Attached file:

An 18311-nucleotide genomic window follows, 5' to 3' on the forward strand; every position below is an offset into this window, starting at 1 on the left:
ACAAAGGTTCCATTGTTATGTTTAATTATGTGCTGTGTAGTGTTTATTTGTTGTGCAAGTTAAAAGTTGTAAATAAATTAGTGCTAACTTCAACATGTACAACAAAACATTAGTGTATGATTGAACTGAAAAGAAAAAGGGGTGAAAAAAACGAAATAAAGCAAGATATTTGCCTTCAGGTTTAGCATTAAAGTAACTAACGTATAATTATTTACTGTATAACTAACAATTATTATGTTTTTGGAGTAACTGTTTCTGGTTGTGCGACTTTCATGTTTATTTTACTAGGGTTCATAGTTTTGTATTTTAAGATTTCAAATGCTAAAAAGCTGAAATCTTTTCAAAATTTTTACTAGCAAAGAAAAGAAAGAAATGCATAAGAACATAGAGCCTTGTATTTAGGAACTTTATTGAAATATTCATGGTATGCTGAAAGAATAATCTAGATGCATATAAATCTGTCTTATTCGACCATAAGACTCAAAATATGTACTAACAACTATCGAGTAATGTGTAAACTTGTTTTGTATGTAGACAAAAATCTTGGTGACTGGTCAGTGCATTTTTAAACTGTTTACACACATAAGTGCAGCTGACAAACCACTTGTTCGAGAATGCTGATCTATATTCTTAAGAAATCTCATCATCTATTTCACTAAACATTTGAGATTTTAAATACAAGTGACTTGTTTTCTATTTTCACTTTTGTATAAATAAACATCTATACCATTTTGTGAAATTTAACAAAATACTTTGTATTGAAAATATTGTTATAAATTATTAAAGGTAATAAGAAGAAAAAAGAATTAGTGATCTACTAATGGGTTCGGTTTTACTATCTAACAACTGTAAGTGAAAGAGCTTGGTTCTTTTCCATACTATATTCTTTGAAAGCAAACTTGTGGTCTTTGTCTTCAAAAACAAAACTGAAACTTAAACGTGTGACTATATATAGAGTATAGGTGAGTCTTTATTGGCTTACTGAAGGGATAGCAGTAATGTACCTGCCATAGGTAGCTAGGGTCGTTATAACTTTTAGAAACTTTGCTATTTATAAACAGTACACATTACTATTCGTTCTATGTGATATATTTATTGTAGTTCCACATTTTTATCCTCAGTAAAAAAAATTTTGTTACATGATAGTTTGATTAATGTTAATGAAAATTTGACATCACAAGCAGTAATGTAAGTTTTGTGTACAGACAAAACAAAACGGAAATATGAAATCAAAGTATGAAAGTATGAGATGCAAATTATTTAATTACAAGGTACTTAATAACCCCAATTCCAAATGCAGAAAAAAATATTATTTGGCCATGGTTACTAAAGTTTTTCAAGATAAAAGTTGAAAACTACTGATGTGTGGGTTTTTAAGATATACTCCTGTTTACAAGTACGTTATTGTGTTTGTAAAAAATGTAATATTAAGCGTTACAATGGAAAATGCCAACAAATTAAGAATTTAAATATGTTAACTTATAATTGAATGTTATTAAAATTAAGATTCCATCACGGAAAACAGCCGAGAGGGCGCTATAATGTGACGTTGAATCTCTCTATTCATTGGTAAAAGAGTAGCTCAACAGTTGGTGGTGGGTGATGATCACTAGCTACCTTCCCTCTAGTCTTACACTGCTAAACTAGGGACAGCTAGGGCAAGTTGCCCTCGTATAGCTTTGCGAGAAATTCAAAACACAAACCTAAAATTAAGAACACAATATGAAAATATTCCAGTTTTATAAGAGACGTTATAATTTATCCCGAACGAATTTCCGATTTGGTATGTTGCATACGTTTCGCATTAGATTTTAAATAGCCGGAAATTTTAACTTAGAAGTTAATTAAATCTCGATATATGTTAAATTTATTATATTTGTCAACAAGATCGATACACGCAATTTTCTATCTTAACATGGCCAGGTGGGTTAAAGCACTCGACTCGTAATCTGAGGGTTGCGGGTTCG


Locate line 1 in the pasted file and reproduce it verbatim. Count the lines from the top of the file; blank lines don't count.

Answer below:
An 18311-nucleotide genomic window follows, 5' to 3' on the forward strand; every position below is an offset into this window, starting at 1 on the left: